Today's Spotlight: Background, "Benefits" & Uses for Chamomile Essential Oil
Chamomile Essential Oils
Essential oils are mostly derived from concentrated extracts from plants. Over the years, essential oils have migrated more and more into the spotlight as more research and studies have been done to examine the effectiveness of them in various applications.
Aromatherapy, whether that be by essential oil diffusing, car diffusers, lotions, creams, candles or in message oils, continue to grow in popularity. Like jasmine, chamomile oil also has some more extensive research behind it.
Chamomile oftentimes is associated with tea drinking, but it also produces oils that can be used in many applications. Chamomile oils come from chamomile flowers, similar to daisies, and have an origin in South & West Europe and North America.
The chamomile plant is available in two different varieties, the Roman chamomile plant, which is also known as the English Chamomile and the German Chamomile.
Both the Roman and German Chamomile look somewhat similar, but they indeed do have differences in their chemical compositions, which alters end product and which one may perform better in various applications.
Chamomile oil extraction, from the chamomile flowers, is through a process called steam distillation, but can also be extracted by solvent extraction. These two different plants produce different amounts of chamomile extract. Roman Chamomile produces 1.7% of the extract, while German Chamomile produces 0.2 and o.4%.
Like many essential oils, the use of this oil dates back to ancient times and was believed to provide aid in many different settings. Some of the uses over the years include; digestive support, symptoms of anxiety, skin conditions like rashes and eczema as well as promoting sleep!
Uses of Chamomile Essential Oils (Traditionally)
It contains anti-inflammatory and calming properties that can soothe your skin. Chamomile oil can be a natural way to improve your skin complexion, whether you suffer from irritation or acne. A study in 2010, linked German Chamomile (GC) as having an ability to alleviate atopic dermatitis through influencing certain cell activation. Keep in mind this was an animal (mice) based study!
Chamomile oils are well known for there external applications, like for toothaches, & earaches. It can also be added to baths, sometimes used for soothing ano-genital inflammation.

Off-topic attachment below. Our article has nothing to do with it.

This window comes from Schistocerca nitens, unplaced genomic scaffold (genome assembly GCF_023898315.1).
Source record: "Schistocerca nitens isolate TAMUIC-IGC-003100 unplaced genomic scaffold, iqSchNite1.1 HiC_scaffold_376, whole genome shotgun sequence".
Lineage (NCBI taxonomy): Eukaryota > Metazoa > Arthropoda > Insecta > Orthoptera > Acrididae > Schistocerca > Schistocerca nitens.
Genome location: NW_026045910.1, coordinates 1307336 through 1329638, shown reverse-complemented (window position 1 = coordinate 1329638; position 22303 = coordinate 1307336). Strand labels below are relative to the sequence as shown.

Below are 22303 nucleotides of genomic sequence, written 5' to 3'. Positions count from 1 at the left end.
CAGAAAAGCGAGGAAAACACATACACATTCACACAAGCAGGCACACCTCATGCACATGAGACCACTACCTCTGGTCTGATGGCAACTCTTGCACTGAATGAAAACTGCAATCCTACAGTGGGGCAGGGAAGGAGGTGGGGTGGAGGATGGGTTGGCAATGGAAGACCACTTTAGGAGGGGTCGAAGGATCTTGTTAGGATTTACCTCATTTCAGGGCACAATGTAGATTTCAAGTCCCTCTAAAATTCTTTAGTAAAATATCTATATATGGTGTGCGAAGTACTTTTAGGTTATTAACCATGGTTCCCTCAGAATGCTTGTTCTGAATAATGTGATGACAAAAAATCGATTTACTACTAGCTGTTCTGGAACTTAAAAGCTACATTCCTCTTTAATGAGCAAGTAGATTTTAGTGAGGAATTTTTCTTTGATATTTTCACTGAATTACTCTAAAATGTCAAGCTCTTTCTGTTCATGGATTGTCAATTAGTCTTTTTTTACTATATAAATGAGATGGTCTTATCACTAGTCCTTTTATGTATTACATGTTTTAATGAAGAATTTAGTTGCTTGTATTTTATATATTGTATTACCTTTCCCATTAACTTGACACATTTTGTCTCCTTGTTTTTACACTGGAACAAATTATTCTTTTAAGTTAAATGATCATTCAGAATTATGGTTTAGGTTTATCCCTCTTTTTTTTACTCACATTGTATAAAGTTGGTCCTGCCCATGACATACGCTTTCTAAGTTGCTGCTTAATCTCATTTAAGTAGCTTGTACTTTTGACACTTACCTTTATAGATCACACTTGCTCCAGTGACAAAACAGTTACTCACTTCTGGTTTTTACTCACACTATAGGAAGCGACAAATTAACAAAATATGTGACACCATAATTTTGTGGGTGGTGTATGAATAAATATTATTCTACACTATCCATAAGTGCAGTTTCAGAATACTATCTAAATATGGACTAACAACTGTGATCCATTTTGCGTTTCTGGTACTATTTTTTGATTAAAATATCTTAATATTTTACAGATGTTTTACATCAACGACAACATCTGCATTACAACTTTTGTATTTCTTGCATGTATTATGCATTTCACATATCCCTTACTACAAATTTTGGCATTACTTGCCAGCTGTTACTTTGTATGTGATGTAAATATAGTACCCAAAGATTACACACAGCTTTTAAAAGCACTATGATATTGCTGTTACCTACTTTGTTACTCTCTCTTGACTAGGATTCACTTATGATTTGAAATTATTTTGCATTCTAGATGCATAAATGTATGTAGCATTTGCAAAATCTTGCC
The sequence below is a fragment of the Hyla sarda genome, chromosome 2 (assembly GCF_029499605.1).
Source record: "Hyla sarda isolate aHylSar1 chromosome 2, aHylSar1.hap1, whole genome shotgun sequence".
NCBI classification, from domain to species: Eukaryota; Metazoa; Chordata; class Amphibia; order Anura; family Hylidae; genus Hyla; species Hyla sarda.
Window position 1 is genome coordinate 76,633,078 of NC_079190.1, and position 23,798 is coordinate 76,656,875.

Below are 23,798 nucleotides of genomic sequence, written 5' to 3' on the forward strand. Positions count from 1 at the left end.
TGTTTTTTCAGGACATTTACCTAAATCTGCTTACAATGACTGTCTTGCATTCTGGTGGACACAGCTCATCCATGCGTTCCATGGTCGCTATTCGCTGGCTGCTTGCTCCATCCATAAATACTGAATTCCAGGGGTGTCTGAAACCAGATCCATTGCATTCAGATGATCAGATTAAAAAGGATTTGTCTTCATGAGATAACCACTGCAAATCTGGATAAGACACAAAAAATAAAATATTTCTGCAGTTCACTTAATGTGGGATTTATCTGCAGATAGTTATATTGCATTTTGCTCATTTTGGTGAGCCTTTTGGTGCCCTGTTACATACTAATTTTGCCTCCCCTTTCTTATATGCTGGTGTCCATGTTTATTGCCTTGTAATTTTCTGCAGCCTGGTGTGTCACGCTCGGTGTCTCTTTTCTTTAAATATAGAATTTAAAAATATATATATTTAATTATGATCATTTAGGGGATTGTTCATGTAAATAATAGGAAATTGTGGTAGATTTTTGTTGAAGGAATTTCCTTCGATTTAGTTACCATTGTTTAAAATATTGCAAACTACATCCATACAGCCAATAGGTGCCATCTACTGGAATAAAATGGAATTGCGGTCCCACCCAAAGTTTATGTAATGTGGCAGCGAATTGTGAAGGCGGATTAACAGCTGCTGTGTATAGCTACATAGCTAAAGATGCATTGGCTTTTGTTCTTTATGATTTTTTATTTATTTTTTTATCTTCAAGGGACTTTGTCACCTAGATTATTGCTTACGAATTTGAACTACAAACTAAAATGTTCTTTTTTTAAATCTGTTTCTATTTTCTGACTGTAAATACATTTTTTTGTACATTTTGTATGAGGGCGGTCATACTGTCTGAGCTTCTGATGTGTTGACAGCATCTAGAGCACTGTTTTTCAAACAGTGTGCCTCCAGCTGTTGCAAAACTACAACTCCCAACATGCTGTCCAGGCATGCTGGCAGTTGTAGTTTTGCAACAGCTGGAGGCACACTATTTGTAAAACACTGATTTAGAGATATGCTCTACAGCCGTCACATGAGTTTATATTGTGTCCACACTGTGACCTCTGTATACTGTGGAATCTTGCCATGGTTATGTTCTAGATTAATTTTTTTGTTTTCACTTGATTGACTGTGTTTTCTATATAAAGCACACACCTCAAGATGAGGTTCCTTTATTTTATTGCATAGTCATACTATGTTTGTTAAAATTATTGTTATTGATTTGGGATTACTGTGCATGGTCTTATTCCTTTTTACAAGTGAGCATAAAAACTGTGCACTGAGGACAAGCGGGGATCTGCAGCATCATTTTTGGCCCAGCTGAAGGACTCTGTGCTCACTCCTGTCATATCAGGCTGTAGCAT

Traditionally, (According to Molecular Medicine Reports, 2012), Chamomile essential oils were thought to be responsible for helping to repair skin and minimizing the appearance of blemishes. As a traditional medicine, it is used to treat wounds, ulcers, eczema, gout, skin irritation, and burns.
In tea preparation it can be used as a kind of mouth wash or gentle gargle to alleviate inflammation of the mouth and throat.
This essential oil has antioxidant elements and is thought to help flush out toxins and trigger circulation. It can also help your skin and body get rid of these toxins, reducing acne, hyperpigmentation, and blemishes.
Benefits of Chamomile Essential Oil (Scientific Evacuation(s))
1. Promote Digestive Health (diarrhea)
Having proper digestion is extremely important for our health. It can effect us in many ways in our daily lives if not well maintained, or issues arise with GI health.
German chamomile (GC) extracts have been known to offer protection against diarrhea and fluid buildup in the intestines. Multiple studies have been done, and one specific study resulted in an apple pectin-chamomile extract shortening the course of diarrhea in children. It also helped relieve symptoms associated with their condition.
Two other studies in 2007 looked at Chamomile tea (along with other herbs) in children suffering from colic. After 7 days, parents reported tea eliminated colic in 57% of these infants.
It also has muscle-relaxing properties, which helps with digestive conditions like indigestion and cramping. It's especially helpful in dispelling gas, soothing the stomach and relaxing the muscles that move food through the intestines (2006).
It's been used after C-sections to help sooth the stomach and outgas while helping to improve appetite. This information was based off a 2018 study that looked at this common complication of postoperative bowel activaties in these patients. In a randomized control trial, 47 patients had diluted chamomile oil rubbed on their abdomen. The results showed that there is potential here for this oil to have a therapeutic effect on GI motility and reducing the duration of POI.
2. Fights Anxiety